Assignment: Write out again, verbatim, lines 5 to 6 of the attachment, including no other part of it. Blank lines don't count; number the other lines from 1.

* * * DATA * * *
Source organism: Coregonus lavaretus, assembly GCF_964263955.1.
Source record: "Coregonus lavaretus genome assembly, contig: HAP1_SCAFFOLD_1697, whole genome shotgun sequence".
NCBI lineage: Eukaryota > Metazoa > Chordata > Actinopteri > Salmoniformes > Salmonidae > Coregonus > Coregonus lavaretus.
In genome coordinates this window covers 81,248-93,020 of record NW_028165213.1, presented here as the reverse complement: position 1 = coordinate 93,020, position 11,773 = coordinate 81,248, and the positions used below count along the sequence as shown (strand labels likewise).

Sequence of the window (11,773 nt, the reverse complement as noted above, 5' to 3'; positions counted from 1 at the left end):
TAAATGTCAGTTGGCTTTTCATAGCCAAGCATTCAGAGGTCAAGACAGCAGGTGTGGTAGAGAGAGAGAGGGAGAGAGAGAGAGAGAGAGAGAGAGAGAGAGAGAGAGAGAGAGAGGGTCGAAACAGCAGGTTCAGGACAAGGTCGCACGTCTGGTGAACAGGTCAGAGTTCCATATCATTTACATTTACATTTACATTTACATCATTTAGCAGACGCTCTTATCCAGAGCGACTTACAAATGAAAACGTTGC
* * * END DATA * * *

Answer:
Sequence of the window (11,773 nt, the reverse complement as noted above, 5' to 3'; positions counted from 1 at the left end):
TAAATGTCAGTTGGCTTTTCATAGCCAAGCATTCAGAGGTCAAGACAGCAGGTGTGGTAGAGAGAGAGAGGGAGAGAGAGAGAGAGAGAGAGAGAGAGAGAGAGAGAGAGAGAGAGGGTCGAAACAGCAGGTTCAGGACAAGGTCGCACGTCTGGTGAACAGGTCAGAGTTCCATATCATTTACATTTACATTTACATTTACATCATTTAGCAGACGCTCTTATCCAGAGCGACTTACAAATGAAAACGTTGC